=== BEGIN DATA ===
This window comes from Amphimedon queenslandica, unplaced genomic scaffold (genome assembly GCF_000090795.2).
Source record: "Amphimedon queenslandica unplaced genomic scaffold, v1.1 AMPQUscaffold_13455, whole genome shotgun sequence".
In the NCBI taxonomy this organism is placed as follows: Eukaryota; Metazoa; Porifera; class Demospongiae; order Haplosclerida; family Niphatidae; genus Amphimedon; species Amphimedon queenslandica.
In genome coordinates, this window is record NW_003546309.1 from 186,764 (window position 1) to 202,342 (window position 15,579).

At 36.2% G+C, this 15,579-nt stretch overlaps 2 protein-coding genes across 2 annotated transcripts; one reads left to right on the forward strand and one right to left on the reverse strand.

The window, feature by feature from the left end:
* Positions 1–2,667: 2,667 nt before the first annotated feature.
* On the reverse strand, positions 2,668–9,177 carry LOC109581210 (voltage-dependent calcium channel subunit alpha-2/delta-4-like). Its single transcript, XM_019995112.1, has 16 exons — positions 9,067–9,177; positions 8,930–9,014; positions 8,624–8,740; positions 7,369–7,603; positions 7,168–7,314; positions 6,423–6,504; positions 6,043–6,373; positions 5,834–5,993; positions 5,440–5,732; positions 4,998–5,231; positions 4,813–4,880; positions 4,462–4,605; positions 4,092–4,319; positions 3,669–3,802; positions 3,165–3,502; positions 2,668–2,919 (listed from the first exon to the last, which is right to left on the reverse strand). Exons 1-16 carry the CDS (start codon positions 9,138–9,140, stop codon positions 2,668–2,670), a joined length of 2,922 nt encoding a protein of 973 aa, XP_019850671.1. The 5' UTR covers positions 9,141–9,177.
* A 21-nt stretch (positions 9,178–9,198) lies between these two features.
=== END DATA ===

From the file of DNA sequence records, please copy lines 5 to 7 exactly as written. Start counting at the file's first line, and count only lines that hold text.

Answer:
At 36.2% G+C, this 15,579-nt stretch overlaps 2 protein-coding genes across 2 annotated transcripts; one reads left to right on the forward strand and one right to left on the reverse strand.

The window, feature by feature from the left end:
* Positions 1–2,667: 2,667 nt before the first annotated feature.